By Lois Romano
Some of the lawyers privately told colleagues they were stunned by his presence. But many other lawyers here -- none of whom would go on the record -- believe Robert Wright plays a significant role in his wife's decision-making, and he does not dispute it.
Susan Wright could be the first judge in history to try a sitting president, and a two-hour conversation with her husband provided considerable insight into the thinking of the 49-year-old federal judge, now so wary of the press herself that in a terse written statement last week she asked that reporters no longer call her office.
Over lunch last week, Robert Wright said he was not speaking for his wife but made it clear that they discuss the matters before her and that he has offered her suggestions for her rulings. He described his wife as having confronted the reality of her role and its possible implications for President Clinton when she recently had to fight to get to her car through a mob of reporters. The frenzied scene so disturbed her, he said, that she has asked the U.S. marshals for extra federal protection, including an escort to and from work.
"Different things rattle different people," said Robert Wright, her husband of 15 years. "When she couldn't get into her car, it completely unnerved her."
In interviews with nearly three dozen lawyers here who have practiced before her on cases unrelated to Clinton, Wright wins wide praise for her competence and evenhandedness. They say Wright tends to veer toward a safe middle ground, studiously avoiding setting precedent, making law or setting social policy. In fact, her decision two weeks ago to bar any evidence about Monica S. Lewinsky, with whom Clinton is alleged to have had a sexual relationship, from the Jones case is viewed by many as her boldest decision in eight years on the bench.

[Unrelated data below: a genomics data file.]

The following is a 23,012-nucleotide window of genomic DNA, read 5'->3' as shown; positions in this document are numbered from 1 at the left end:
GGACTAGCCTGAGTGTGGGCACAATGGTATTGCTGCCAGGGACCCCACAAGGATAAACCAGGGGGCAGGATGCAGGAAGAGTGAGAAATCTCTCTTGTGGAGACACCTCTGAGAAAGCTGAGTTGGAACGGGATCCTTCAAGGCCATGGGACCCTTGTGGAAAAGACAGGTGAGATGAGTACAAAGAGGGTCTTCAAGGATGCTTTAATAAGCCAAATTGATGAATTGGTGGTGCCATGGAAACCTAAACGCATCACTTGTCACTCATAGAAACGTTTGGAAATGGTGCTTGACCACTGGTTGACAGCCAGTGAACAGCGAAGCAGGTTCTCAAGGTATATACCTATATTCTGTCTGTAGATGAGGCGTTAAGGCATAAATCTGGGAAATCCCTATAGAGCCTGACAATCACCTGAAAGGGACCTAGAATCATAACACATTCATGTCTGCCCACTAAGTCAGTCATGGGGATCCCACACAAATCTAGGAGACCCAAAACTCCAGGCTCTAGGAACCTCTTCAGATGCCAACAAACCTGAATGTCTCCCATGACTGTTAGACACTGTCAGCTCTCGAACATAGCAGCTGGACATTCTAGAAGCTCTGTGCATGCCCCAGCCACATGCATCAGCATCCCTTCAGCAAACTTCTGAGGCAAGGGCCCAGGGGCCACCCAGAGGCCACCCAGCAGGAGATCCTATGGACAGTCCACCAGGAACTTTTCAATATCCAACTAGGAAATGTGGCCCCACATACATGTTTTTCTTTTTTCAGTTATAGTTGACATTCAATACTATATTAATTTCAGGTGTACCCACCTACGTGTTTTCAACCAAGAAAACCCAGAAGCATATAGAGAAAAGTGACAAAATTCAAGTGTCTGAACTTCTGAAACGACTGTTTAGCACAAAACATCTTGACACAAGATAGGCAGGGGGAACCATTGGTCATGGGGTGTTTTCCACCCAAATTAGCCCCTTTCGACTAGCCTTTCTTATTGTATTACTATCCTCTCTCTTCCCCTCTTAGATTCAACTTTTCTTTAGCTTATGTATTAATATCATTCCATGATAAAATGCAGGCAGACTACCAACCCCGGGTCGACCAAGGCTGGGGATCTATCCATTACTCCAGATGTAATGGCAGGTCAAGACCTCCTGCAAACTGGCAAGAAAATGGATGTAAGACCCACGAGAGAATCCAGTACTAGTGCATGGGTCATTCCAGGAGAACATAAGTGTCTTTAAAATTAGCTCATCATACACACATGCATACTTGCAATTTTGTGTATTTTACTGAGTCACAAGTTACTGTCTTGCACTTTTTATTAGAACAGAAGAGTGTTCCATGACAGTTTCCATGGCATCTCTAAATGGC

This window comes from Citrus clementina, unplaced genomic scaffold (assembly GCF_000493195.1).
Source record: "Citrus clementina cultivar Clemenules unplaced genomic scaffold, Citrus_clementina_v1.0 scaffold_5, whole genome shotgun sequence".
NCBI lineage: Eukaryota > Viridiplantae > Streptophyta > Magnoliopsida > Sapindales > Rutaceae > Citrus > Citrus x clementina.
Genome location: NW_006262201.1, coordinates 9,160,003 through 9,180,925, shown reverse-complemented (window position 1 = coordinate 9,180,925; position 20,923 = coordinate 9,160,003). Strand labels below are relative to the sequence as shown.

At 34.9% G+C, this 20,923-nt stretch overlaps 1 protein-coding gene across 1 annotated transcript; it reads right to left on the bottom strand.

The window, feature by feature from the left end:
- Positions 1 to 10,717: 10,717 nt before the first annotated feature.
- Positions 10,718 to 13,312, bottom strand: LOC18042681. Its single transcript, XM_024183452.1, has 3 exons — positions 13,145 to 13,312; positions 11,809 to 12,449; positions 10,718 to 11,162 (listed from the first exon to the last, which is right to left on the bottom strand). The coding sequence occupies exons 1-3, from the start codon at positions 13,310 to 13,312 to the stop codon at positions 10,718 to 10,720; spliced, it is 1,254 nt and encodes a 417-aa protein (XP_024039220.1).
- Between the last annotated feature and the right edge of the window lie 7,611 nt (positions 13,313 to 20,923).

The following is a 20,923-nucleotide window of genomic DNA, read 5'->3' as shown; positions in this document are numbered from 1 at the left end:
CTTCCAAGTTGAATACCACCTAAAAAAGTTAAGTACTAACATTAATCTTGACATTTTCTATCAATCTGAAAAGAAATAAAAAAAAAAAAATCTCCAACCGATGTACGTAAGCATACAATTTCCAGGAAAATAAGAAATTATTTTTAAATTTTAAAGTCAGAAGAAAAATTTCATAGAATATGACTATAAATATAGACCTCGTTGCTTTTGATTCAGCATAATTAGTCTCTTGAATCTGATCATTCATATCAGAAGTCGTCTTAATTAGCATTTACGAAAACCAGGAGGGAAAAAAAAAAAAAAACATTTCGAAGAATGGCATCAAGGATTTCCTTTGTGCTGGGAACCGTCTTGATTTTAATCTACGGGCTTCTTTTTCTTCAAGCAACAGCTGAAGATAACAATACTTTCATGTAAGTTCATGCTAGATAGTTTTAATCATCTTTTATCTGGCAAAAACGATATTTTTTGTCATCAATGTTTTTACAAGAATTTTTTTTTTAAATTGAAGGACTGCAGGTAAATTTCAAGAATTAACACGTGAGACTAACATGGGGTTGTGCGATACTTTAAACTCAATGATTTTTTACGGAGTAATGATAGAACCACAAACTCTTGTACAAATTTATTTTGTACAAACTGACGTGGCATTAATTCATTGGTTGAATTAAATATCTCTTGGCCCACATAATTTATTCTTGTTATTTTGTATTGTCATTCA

Robert Wright said that ruling was meant to signal that his wife will block attempts to turn the Paula Jones trial into a symposium on the president's personal life. "She is not going to permit just a parade of women from coming through her court," he said. "She is going to keep it pretty tight."
"All reports indicate that his advances [toward Lewinsky] were not unwelcome -- that they were consensual, which is not what Paula Jones is alleging," said Wright, 66, the Donaghey Distinguished Professor of Law at the University of Arkansas law school at Little Rock.
Robert Wright said he believed his wife would limit evidence on Clinton's personal life "to women who worked for the state or federal government" who may have been the subject of unwanted advances from Clinton.
"From what I've heard, a lot of Bill Clinton's women have been satisfied customers," he added.